UK recession less deep than thought
The UK economy shrank by less than previously thought between April and June, official figures have shown.
Revised data from the Office for National Statistics (ONS) show the economy contracted by 0.5% during the quarter, less than the 0.7% it announced last month.
The ONS said output in the construction sector was higher than it had previously estimated.
Many economists had expected the figures to show a smaller contraction.
The original estimate of a 0.7% contraction, published in July, was greeted with some scepticism by a number of experts and by some industries that claimed they had seen little sign of such a serious economic downturn.
"The production sector was not quite as bad [as we thought]; similarly the construction sector," Joe Grice from the ONS told the BBC.
He said each accounted for a 0.1% revision to the original 0.7% estimate.
The ONS had already said that output from the construction sector fell by 3.9% between April and June compared with the previous quarter, compared with an earlier forecast of a 5.2% drop.
So things don't look quite so bad, but the economy was still contracting in the second quarter. Revisions to industrial production and construction, as widely predicted, reduced the scale of the overall fall in output.
Given the Bank of England believes that the extra Bank Holiday in June reduced growth by 0.5%, it could be argued that, after accounting for that, the economy was flat between April and June.
The first estimate suggested that British GDP was lower than it was when the coalition took office in 2010. Today's revision now reveals that output was actually flat over that period - some consolation for the chancellor.
But the underlying picture is unchanged - the economy is stagnant and its not clear where growth is going to come from.
GDP figures show the value of all the goods and services produced in the economy. The ONS always refines its GDP calculations as more data becomes available and changes to the original estimates happen on a regular basis.
Mr Grice said the revision did not change the overall picture of the UK economy, which has been "broadly flat over the past two years".
Economists agreed with this assessment.
"The revision is very small in the big picture and means that output is still more than 4% below its pre-recession peak," said Vicky Redwood at Capital Economics.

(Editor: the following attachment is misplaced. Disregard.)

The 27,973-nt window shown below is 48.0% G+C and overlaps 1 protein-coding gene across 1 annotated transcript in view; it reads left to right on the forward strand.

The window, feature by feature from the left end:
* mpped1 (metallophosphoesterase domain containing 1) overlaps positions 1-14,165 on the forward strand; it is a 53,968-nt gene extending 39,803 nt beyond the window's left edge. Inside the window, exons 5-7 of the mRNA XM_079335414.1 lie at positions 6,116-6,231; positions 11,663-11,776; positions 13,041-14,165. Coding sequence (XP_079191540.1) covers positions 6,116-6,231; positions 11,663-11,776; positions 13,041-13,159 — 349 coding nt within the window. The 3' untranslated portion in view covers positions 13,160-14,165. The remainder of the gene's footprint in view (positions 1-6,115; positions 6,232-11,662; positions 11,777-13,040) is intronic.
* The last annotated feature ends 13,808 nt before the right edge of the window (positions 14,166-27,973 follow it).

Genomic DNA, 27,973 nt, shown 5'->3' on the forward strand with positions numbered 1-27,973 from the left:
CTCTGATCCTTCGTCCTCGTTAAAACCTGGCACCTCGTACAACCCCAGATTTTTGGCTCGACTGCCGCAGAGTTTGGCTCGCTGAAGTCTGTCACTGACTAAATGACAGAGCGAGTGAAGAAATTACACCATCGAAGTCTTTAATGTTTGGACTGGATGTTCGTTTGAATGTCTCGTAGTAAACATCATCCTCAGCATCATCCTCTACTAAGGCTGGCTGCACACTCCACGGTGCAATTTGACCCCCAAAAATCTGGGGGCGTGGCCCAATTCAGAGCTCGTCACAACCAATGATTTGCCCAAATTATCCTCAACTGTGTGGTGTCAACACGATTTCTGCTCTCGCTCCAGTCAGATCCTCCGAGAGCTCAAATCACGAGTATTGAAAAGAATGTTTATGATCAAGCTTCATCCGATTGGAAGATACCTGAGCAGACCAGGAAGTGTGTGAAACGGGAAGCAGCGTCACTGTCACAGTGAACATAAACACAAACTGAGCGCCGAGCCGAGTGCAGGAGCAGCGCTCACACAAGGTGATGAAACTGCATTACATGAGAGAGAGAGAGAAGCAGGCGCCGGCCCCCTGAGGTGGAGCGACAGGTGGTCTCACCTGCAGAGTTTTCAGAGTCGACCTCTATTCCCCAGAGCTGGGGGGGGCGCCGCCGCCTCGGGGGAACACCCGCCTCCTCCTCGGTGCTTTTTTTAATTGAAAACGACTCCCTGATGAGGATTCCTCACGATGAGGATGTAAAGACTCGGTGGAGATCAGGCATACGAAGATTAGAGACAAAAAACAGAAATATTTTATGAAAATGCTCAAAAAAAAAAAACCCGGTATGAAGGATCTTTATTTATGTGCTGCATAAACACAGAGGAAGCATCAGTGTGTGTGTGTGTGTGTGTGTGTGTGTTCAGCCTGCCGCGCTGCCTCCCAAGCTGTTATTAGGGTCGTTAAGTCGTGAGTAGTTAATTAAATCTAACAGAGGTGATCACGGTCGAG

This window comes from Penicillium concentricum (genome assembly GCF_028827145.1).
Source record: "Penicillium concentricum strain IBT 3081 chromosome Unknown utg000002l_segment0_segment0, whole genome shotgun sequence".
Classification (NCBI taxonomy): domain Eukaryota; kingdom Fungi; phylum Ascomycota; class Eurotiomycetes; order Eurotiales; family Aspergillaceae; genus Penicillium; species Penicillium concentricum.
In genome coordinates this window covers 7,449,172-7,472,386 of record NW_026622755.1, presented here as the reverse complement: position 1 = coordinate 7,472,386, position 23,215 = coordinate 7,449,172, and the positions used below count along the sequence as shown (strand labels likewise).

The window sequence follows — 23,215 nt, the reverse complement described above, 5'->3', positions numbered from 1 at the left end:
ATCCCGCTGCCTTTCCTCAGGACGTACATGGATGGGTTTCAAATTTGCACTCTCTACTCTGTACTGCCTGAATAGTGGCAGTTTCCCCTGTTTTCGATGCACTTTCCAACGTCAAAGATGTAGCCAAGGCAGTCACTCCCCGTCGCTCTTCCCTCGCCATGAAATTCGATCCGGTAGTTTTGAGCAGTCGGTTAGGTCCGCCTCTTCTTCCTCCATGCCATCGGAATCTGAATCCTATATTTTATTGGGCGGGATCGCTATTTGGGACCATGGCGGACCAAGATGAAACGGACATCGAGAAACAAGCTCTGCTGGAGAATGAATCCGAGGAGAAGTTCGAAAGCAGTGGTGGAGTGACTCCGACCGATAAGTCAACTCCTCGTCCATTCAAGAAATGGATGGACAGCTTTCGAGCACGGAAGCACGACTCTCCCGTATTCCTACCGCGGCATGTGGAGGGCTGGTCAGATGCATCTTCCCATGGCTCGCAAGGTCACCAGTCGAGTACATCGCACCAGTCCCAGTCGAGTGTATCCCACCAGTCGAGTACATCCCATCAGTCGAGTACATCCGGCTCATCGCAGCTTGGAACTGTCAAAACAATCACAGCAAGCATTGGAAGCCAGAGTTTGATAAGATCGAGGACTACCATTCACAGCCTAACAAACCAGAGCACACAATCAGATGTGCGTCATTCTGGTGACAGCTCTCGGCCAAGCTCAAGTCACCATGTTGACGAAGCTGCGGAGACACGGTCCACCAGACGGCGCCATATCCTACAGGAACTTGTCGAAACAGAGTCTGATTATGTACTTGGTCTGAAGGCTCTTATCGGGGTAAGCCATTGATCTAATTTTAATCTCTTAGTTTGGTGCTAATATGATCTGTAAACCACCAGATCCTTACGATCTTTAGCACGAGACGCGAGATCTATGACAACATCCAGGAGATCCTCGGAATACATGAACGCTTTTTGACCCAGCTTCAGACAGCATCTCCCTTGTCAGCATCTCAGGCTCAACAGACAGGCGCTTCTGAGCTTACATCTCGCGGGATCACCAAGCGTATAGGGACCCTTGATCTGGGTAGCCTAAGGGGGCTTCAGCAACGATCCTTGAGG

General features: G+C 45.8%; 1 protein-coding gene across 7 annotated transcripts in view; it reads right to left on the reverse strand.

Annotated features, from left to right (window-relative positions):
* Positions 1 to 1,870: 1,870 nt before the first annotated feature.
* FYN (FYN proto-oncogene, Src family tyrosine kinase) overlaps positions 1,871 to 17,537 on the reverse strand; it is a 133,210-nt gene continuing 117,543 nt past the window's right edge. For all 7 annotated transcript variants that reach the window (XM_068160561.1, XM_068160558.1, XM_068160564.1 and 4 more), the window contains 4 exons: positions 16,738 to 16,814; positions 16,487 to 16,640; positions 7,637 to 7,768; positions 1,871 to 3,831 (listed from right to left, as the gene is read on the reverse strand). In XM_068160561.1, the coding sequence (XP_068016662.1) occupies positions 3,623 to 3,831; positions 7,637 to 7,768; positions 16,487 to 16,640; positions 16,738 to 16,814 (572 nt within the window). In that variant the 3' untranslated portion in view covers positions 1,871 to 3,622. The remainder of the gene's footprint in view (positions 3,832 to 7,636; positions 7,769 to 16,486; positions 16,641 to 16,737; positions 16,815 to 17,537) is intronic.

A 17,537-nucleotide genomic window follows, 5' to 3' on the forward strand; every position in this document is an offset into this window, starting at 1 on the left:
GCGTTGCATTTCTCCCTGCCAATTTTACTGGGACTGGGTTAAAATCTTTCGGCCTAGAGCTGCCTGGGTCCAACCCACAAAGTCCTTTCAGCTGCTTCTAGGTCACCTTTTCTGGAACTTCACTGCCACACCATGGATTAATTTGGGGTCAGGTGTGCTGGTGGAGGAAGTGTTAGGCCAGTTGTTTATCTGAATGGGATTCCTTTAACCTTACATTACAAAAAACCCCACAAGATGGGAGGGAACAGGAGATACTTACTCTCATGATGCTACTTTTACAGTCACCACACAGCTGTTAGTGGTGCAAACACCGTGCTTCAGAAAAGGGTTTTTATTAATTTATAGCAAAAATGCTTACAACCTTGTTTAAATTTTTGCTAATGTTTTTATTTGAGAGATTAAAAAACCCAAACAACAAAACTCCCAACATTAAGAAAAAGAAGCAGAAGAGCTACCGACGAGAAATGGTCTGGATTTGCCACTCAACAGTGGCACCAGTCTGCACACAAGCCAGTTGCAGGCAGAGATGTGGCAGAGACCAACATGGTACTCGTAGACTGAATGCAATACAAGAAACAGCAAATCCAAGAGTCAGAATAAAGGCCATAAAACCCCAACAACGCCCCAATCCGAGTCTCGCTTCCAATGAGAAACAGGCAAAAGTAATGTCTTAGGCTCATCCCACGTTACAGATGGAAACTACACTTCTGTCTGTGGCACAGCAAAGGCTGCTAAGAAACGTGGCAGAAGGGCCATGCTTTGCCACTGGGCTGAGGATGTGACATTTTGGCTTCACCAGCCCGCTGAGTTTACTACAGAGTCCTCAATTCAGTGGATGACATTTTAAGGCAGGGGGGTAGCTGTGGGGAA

"Remember that the extra bank holiday probably knocked about 0.5% off GDP. But even so, underlying output is just stagnating."
A number of analysts believe GDP will rebound in the current quarter, partly due to the impact of the Olympic games. A rise in consumer and government spending, as well as the boost from ticket sales that will be recorded in the July to September quarter, should lift growth, they say.'Difficult process'
The UK economy is in recession having contracted for the past three quarters.
Some observers have blamed the government's severe spending cuts for undermining growth.
Labour's shadow Treasury minister Chris Leslie told the BBC that action, not talking, was needed to stimulate growth. He said the government should introduce a temporary cut in VAT to help consumers and a levy on bankers' bonuses to help fund jobs programmes for the young.
A Treasury spokesperson said: "Britain is dealing with some very deep-rooted problems at home and a very serious debt crisis abroad, and that is why the healing of the economy is proving to be a slow and difficult process.
"Compared to two years ago the deficit is down, inflation is down, and there are more private sector jobs."
Some have questioned why the economy is shrinking when unemployment is falling.
Mr Grice said one reason for this anomaly was the move to part-time work, which had also affected the "productive capacity" of the economy. He said this was a very similar situation to many other economies outside the UK.